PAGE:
By Chris Cillizza
Washington Post Staff Writer
Monday, August 16, 2010; A02
Fight or flight?
That is the question Democratic incumbents and challengers in this fall's elections are asking themselves when it comes to dealing with President Obama. Is the best course to distance oneself from a president whose job-approval rating has sunk below 50 percent and whose appeal to independents has gone missing? Or to embrace him and his policies -- the majority of which remain quite popular with the Democratic base that will be essential to any victories that the party claims this fall?
Powerful forces are lining up on both sides of that strategic divide.
Democratic National Committee Chairman Tim Kaine made clear in an interview with "Fox & Friends" last week that he thinks candidates distancing themselves from the president -- and from high-profile congressional leaders such as House Speaker Nancy Pelosi -- are making the wrong move. "I can tell you Democrats who kind of are afraid to be who they are, or pushing back on their leaders, I think they're crazy," Kaine said.
And yet, in campaigns across the country, many Democrats are doing just that.
In Indiana, Rep. Joe Donnelly is running a television ad in which he details his generally conservative stance on immigration while images of Obama and Pelosi are shown on screen. "That may not be what the Washington crowd wants, but I don't work for them," Donnelly says in the ad. "I work for you."
Rep. Travis Childers, who represents a district in northern Mississippi where Obama won just 38 percent of the vote in 2008, takes a similar approach in his TV advertising -- promoting the fact that he has "voted against every big budget" since winning a special election two years ago.
Even some Democratic candidates who are being heavily touted by the White House appear determined to keep the president at arm's length. Shortly after Obama played a lead role in helping Sen. Michael Bennet defeat former state House speaker Andrew Romanoff in a Democratic primary fight last Tuesday, Bennet was asked whether he would want the president to campaign with him this fall. "We'll have to see," Bennet told ABC's George Stephanopoulos -- a response well short of a ringing endorsement of Obama's political standing.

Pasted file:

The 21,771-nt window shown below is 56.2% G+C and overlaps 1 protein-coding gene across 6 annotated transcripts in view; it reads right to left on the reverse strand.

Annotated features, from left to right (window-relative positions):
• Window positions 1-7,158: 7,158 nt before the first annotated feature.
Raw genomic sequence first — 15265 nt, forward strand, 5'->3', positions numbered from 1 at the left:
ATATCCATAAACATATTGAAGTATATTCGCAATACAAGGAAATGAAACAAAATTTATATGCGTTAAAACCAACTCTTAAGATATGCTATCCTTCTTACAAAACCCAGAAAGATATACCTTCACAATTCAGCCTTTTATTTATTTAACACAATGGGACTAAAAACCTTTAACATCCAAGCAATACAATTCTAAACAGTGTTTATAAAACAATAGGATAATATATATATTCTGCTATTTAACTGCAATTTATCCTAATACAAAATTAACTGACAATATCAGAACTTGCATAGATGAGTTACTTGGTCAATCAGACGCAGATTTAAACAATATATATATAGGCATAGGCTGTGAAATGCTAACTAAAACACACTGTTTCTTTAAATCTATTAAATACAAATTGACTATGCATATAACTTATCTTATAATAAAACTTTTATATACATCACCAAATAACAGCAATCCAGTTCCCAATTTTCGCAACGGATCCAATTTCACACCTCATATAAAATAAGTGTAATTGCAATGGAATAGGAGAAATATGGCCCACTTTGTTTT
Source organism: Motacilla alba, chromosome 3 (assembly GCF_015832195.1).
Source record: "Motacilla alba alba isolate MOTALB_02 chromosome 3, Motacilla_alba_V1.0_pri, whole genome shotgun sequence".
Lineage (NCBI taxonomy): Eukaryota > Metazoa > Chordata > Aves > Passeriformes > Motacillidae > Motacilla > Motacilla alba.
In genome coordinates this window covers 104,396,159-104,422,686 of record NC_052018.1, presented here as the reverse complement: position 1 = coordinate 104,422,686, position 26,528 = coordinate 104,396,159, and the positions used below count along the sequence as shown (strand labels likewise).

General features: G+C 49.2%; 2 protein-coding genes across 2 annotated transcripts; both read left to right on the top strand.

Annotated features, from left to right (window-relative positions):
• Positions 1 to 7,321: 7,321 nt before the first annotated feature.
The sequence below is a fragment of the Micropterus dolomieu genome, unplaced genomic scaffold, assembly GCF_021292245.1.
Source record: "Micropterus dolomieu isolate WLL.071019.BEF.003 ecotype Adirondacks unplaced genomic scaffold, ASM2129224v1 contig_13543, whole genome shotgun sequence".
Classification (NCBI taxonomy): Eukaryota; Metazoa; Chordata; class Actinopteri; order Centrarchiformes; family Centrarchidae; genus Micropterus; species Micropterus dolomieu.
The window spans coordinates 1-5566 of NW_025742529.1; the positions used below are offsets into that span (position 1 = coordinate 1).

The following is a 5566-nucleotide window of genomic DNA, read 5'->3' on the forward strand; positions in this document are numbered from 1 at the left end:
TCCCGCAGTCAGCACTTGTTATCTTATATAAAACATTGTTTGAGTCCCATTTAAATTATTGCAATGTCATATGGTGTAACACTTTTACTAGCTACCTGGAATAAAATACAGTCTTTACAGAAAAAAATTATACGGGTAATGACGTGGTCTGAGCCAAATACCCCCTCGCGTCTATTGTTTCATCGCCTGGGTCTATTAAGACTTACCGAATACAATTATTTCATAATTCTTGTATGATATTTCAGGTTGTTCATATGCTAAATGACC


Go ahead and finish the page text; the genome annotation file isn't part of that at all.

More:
One senior Democratic consultant suggested that the distance candidates are seeking to put between themselves and Obama is reflective of the ascendance of economic issues in voters' minds. "Barack Obama's economic policy of spending our way out of recession is seen as a failure at best and harmful at worst," the source said. "That should tell candidates in competitive jurisdictions all they need to know about running with the president."
Polling on the issue is slightly less stark. In a recent Washington Post-ABC News survey, 51 percent said it was more important to have Republicans in charge of Congress "to act as a check on Obama" while 43 percent said they would rather have Democrats in charge to "help support Obama's policies."
Although it appears as though most candidates won't be following Kaine's advice in the final three months of the midterm campaign, it's far less clear whether any Democrat -- particularly those who have spent the past two years in Congress -- can succeed in gaining separation from the president.
"Even if it made strategic sense, it is hard for Democratic incumbents with a voting record to literally distance themselves from the president," said Democratic pollster Fred Yang.
Obama himself has long argued behind closed doors that Democratic incumbents are stuck with him in good times and in bad; that is, voters simply will not differentiate between the Democratic president and their Democratic member of Congress in the vast majority of districts across the country.
By embracing the president and his policies, the argument goes, the Democratic base will be fired up. And, in midterm elections, base intensity isn't everything -- it's the only thing.
But Tom Davis, a former congressman from Virginia and one of the Republican Party's leading strategists, noted that although Democrats need the "Obama turnout model in urban and minority areas," the president is "radioactive" in the "South, border and mountain states." That push and pull creates a "dilemma" for Democrats on the ballot this fall, Davis said.
Martin Frost, a longtime Texas Democratic congressman who, like Davis, spent much of his time in Washington focused on campaigns, said that while "candidates in the South and Midwest will need to put some distance between themselves and Obama," the president can still help his party avoid disaster this fall.
"Obama's best contribution to the campaign will be to raise money for the party committees, as he did in Texas" recently, Frost said. "He can raise big money even in red states, and he shouldn't be offended when Democrats like Bill White and Chet Edwards don't show up for a photo," he said, referring to the party's candidate for Texas governor and a congressman from the state, respectively.